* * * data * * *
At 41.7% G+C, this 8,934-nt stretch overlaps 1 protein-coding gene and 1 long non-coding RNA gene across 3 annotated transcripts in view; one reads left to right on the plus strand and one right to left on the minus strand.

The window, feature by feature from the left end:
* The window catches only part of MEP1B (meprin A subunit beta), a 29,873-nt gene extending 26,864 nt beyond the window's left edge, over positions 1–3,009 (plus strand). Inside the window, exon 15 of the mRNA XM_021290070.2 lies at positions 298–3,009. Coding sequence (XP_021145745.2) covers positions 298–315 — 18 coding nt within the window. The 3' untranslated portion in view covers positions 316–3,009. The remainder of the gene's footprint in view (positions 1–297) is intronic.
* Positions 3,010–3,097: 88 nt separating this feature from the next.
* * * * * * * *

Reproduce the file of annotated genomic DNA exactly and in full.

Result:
At 41.7% G+C, this 8,934-nt stretch overlaps 1 protein-coding gene and 1 long non-coding RNA gene across 3 annotated transcripts in view; one reads left to right on the plus strand and one right to left on the minus strand.

The window, feature by feature from the left end:
* The window catches only part of MEP1B (meprin A subunit beta), a 29,873-nt gene extending 26,864 nt beyond the window's left edge, over positions 1–3,009 (plus strand). Inside the window, exon 15 of the mRNA XM_021290070.2 lies at positions 298–3,009. Coding sequence (XP_021145745.2) covers positions 298–315 — 18 coding nt within the window. The 3' untranslated portion in view covers positions 316–3,009. The remainder of the gene's footprint in view (positions 1–297) is intronic.
* Positions 3,010–3,097: 88 nt separating this feature from the next.